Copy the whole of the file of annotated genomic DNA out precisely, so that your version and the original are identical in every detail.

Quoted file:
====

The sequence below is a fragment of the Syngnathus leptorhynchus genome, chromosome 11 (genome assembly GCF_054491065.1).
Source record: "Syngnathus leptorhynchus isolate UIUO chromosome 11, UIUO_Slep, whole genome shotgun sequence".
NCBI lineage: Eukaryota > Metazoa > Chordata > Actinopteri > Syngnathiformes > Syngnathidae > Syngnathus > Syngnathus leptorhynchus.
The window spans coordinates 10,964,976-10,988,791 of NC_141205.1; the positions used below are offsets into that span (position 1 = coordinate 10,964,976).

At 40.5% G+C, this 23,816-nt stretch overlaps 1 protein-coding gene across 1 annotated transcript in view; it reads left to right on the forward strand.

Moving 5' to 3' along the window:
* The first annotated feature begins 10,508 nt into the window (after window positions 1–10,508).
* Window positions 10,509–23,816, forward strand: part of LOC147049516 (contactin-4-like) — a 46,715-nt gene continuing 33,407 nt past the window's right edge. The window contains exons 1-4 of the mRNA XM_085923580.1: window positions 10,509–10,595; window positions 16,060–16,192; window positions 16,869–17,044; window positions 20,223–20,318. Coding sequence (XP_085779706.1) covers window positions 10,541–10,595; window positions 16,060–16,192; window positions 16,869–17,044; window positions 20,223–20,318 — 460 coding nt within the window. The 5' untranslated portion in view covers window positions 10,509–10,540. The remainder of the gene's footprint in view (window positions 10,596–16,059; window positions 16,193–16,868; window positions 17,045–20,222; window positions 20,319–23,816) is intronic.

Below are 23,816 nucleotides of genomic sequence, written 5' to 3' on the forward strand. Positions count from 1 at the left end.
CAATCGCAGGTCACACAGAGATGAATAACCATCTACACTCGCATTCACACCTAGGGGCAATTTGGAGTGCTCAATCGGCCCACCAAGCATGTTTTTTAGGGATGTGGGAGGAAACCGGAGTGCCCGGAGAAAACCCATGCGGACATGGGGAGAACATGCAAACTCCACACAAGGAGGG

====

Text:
The sequence below is a fragment of the Syngnathus leptorhynchus genome, chromosome 11 (genome assembly GCF_054491065.1).
Source record: "Syngnathus leptorhynchus isolate UIUO chromosome 11, UIUO_Slep, whole genome shotgun sequence".
NCBI lineage: Eukaryota > Metazoa > Chordata > Actinopteri > Syngnathiformes > Syngnathidae > Syngnathus > Syngnathus leptorhynchus.
The window spans coordinates 10,964,976-10,988,791 of NC_141205.1; the positions used below are offsets into that span (position 1 = coordinate 10,964,976).

At 40.5% G+C, this 23,816-nt stretch overlaps 1 protein-coding gene across 1 annotated transcript in view; it reads left to right on the forward strand.

Moving 5' to 3' along the window:
* The first annotated feature begins 10,508 nt into the window (after window positions 1–10,508).
* Window positions 10,509–23,816, forward strand: part of LOC147049516 (contactin-4-like) — a 46,715-nt gene continuing 33,407 nt past the window's right edge. The window contains exons 1-4 of the mRNA XM_085923580.1: window positions 10,509–10,595; window positions 16,060–16,192; window positions 16,869–17,044; window positions 20,223–20,318. Coding sequence (XP_085779706.1) covers window positions 10,541–10,595; window positions 16,060–16,192; window positions 16,869–17,044; window positions 20,223–20,318 — 460 coding nt within the window. The 5' untranslated portion in view covers window positions 10,509–10,540. The remainder of the gene's footprint in view (window positions 10,596–16,059; window positions 16,193–16,868; window positions 17,045–20,222; window positions 20,319–23,816) is intronic.

Below are 23,816 nucleotides of genomic sequence, written 5' to 3' on the forward strand. Positions count from 1 at the left end.
CAATCGCAGGTCACACAGAGATGAATAACCATCTACACTCGCATTCACACCTAGGGGCAATTTGGAGTGCTCAATCGGCCCACCAAGCATGTTTTTTAGGGATGTGGGAGGAAACCGGAGTGCCCGGAGAAAACCCATGCGGACATGGGGAGAACATGCAAACTCCACACAAGGAGGG